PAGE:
Employment Law & Employee Benefits

How Contracts Can Protect a Firm's Human Capital

The use of employment agreements for selected employees has become more important than ever

January 2004

By Michael R. Callahan*
for New Hampshire Business Review


It seems but a short time ago that for many American workers their first employer was also their last. Driven by a variety of factors, it has been reported that today’s workers change employers about every three years.

In that earlier era, the ownership of required machinery and equipment guaranteed employee loyalty because without it the capacity of workers to produce materials of similar value was profoundly limited. Today, the skills, knowledge and experience of employees are often among the most valuable assets of any business. Today’s business owners do not own those assets. In fact, wages might be viewed as rental payments for the lease of what are now employee controlled assets.

Even though employers may have invested significant sums that have enabled their employees to acquire valuable skill sets, and even though employers have provided unfettered access to their customers, pricing schedules and trade secrets, it may be the case that those leased assets may soon be employed by their competitors. Such a hiring not only disables the first employer, it allows the competitor to acquire an accelerated learning curve at no risk and little cost.

This reality makes the use of employment agreements for selected employees more important than ever. Non-disclosure agreements not only forbid the use of key information, they may prevent employment with competitors in those circumstances where the use of such information will be inevitable.

Covenants not to compete may be used to prevent employment with competitors for a period of time, in a geographic area or with key present and even future customers.

While these devices provide a reasonable means for an employer to protect a hard-earned niche in the marketplace, a word of caution is in order. Our judicial system has a declared disdain for those devices which limit or restrain trade. Barring potential workers from selected portions of the marketplace and employers from hiring whomever they may choose, plainly restrains trade.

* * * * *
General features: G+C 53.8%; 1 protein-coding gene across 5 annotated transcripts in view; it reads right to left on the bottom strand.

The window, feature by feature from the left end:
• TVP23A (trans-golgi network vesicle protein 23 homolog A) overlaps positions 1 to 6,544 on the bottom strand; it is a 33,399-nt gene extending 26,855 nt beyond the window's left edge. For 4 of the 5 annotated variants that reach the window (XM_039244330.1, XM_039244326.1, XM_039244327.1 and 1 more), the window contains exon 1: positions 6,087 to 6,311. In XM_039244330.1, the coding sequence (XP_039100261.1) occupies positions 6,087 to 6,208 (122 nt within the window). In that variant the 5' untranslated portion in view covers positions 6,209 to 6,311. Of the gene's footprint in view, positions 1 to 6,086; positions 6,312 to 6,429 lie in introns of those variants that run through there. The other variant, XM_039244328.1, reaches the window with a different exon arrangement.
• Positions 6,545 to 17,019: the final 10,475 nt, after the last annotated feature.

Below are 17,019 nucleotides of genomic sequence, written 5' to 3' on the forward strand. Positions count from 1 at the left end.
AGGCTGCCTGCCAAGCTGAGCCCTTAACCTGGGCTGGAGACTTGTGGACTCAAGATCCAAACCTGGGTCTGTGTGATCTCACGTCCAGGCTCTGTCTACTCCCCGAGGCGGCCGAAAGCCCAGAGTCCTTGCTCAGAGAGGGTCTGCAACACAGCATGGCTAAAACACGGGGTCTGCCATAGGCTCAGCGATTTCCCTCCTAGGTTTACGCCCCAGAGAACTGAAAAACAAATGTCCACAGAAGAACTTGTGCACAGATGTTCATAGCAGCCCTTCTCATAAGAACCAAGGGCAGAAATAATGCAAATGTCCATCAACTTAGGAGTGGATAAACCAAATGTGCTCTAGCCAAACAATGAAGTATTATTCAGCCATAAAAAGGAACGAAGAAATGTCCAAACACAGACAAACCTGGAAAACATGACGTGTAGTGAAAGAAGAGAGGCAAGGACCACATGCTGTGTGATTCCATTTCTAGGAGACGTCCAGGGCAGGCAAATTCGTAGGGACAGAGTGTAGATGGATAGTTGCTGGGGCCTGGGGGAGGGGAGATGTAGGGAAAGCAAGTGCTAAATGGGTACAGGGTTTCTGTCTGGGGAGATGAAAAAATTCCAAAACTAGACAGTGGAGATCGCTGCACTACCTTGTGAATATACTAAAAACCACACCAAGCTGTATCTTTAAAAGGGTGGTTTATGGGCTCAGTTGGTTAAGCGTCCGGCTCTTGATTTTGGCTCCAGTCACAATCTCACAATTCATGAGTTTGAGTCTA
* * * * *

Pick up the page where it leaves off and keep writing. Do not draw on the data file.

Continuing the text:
There also is a judicially declared goal to assure the freedom of all of us to contract in whatever manner we may choose. The obvious dissonance sounded by the clash of these two core values has resulted in a more unpredictable pattern of enforcement for these agreements.

Enforcement questions

In a quest for rational consistency, courts have understandably sought to avoid the abandonment of either value. In simple terms, they have grudgingly conceded a willingness to enforce the agreements, thereby maintaining some allegiance to the freedom of contract, while subjecting such contracts to a more rigorous scrutiny. This careful review has been employed to limit their impact on free trade.

Courts have declared some of these contracts unenforceable because of findings of duress in their execution or lack of consideration. They have denied enforcement when their reach was deemed unreasonable, i.e., the time was too long or the marketplace too wide.

Contracts also have been denied enforcement because of their detrimental impact on third parties. In California, non-competition covenants are essentially void except in very limited circumstances.

While there may be a multitude of ways to nullify the useful effects of these agreements, they are still regularly enforced. But one size does not fit all. Some courts have even reasoned that the widespread use of form contracts is cause enough to deny their enforcement.

Those contracts that thoughtfully address articulated needs are far more likely to succeed. Such contracts bar employees for a rationally based time period from the employer’s core market. They are most successful when they seek to protect the retention of existing and probable future customers.

For many businesses, the wholesale resignations of two or three key employees is a brutal, disabling event. The employment agreement is a useful means to assure recovery time, before the competitor is able to gain traction in the existing customer base. Its mere existence may persuade some employees that the hurdle is not worth jumping. At the very least, it diminishes the attractiveness of one’s employees to competitors. Actions against the raiders themselves for interference with advantageous contractual relationships provide an additional, useful deterrent.

Much has been written about the importance of a nurturing and caring workplace. It is all true, and such efforts should not be minimized. It also may be worthwhile to remember these words from Franklin D. Roosevelt: “If you treat people right, they will treat you right – 90 percent of the time.”

The allure for existing employees to create their own new businesses and the use of attractive inducements by existing competitors continues to threaten many businesses. Given the increasingly transitory nature of the work force, well-drafted employment contracts are even more valuable today. For some, they may mean the difference between life and death.

* Michael R. Callahan is admitted in New Hampshire.

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